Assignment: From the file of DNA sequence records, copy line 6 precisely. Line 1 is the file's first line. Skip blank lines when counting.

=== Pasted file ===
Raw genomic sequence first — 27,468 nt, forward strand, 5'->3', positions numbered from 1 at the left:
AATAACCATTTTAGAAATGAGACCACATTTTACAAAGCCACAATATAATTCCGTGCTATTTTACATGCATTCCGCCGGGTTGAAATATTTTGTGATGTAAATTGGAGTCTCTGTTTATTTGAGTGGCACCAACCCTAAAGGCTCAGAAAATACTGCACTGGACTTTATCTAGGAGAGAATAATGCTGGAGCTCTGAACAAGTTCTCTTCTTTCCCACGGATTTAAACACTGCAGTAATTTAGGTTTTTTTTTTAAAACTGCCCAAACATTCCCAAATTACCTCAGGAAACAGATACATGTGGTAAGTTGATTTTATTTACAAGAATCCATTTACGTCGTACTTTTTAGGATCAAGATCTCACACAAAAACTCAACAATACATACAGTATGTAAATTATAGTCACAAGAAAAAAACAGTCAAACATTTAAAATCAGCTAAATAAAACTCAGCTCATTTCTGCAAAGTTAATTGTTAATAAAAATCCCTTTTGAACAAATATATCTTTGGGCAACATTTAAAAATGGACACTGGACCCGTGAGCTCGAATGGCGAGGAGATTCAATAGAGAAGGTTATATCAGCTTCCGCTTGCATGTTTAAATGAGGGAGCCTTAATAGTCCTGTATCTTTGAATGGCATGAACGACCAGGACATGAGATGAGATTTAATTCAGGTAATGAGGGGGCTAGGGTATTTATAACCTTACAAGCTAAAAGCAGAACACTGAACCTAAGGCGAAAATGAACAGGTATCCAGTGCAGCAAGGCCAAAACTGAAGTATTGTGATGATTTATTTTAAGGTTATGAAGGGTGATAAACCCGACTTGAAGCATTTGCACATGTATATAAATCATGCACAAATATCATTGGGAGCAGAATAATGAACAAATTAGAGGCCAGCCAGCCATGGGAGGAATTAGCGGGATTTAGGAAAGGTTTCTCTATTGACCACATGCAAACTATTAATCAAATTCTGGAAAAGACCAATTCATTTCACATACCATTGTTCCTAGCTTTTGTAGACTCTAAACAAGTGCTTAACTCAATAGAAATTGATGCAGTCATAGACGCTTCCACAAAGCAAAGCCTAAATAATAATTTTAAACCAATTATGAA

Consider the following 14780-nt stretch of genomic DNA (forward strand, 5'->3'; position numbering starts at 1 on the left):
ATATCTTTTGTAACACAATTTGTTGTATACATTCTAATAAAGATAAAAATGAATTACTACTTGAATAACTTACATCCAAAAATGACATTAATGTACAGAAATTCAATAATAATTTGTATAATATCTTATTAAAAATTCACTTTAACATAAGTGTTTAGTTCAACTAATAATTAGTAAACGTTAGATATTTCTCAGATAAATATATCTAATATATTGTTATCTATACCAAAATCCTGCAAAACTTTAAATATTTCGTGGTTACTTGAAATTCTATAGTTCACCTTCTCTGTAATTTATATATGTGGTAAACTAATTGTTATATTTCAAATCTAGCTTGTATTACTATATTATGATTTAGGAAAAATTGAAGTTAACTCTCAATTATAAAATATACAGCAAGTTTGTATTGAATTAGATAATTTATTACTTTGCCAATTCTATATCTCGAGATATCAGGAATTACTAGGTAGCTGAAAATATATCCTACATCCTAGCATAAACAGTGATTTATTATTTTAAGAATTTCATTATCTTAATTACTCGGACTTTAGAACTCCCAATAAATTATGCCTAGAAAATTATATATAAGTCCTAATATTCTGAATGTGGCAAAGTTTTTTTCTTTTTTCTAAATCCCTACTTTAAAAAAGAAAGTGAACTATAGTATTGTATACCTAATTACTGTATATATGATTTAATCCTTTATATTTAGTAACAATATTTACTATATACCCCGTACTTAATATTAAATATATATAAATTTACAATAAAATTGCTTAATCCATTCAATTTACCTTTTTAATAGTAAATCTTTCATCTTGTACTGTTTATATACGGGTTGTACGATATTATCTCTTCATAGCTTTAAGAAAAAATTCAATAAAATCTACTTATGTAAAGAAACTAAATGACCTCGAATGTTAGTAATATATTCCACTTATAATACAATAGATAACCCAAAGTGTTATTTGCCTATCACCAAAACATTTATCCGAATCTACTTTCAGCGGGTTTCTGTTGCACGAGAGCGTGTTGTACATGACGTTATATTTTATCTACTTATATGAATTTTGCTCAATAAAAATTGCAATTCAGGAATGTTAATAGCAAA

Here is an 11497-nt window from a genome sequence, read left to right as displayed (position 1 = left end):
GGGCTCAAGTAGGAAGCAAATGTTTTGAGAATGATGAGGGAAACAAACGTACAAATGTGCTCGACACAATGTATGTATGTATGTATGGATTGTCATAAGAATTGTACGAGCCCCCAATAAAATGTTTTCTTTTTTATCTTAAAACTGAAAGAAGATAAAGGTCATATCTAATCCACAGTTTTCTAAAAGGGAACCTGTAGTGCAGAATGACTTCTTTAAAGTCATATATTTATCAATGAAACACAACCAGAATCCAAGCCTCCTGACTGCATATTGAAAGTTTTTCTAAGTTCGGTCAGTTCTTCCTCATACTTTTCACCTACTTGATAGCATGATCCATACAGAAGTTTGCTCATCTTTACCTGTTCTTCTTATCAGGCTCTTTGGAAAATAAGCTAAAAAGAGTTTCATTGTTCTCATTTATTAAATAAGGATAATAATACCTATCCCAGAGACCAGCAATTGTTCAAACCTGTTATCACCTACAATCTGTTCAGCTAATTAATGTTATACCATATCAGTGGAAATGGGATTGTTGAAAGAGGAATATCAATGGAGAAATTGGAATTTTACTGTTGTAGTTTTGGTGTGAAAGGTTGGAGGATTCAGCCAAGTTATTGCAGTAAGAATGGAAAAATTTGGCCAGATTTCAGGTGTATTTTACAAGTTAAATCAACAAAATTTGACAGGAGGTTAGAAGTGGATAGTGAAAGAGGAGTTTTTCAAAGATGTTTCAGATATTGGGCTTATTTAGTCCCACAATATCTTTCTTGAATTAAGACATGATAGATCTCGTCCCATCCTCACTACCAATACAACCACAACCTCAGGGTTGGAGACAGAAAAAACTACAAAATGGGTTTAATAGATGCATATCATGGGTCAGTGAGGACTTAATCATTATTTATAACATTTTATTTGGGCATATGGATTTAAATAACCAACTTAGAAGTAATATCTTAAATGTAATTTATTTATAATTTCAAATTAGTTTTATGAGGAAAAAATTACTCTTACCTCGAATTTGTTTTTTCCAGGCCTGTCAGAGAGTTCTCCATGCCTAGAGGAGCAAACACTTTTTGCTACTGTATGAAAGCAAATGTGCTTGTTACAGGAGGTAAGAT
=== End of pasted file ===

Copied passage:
GGGCTCAAGTAGGAAGCAAATGTTTTGAGAATGATGAGGGAAACAAACGTACAAATGTGCTCGACACAATGTATGTATGTATGTATGGATTGTCATAAGAATTGTACGAGCCCCCAATAAAATGTTTTCTTTTTTATCTTAAAACTGAAAGAAGATAAAGGTCATATCTAATCCACAGTTTTCTAAAAGGGAACCTGTAGTGCAGAATGACTTCTTTAAAGTCATATATTTATCAATGAAACACAACCAGAATCCAAGCCTCCTGACTGCATATTGAAAGTTTTTCTAAGTTCGGTCAGTTCTTCCTCATACTTTTCACCTACTTGATAGCATGATCCATACAGAAGTTTGCTCATCTTTACCTGTTCTTCTTATCAGGCTCTTTGGAAAATAAGCTAAAAAGAGTTTCATTGTTCTCATTTATTAAATAAGGATAATAATACCTATCCCAGAGACCAGCAATTGTTCAAACCTGTTATCACCTACAATCTGTTCAGCTAATTAATGTTATACCATATCAGTGGAAATGGGATTGTTGAAAGAGGAATATCAATGGAGAAATTGGAATTTTACTGTTGTAGTTTTGGTGTGAAAGGTTGGAGGATTCAGCCAAGTTATTGCAGTAAGAATGGAAAAATTTGGCCAGATTTCAGGTGTATTTTACAAGTTAAATCAACAAAATTTGACAGGAGGTTAGAAGTGGATAGTGAAAGAGGAGTTTTTCAAAGATGTTTCAGATATTGGGCTTATTTAGTCCCACAATATCTTTCTTGAATTAAGACATGATAGATCTCGTCCCATCCTCACTACCAATACAACCACAACCTCAGGGTTGGAGACAGAAAAAACTACAAAATGGGTTTAATAGATGCATATCATGGGTCAGTGAGGACTTAATCATTATTTATAACATTTTATTTGGGCATATGGATTTAAATAACCAACTTAGAAGTAATATCTTAAATGTAATTTATTTATAATTTCAAATTAGTTTTATGAGGAAAAAATTACTCTTACCTCGAATTTGTTTTTTCCAGGCCTGTCAGAGAGTTCTCCATGCCTAGAGGAGCAAACACTTTTTGCTACTGTATGAAAGCAAATGTGCTTGTTACAGGAGGTAAGAT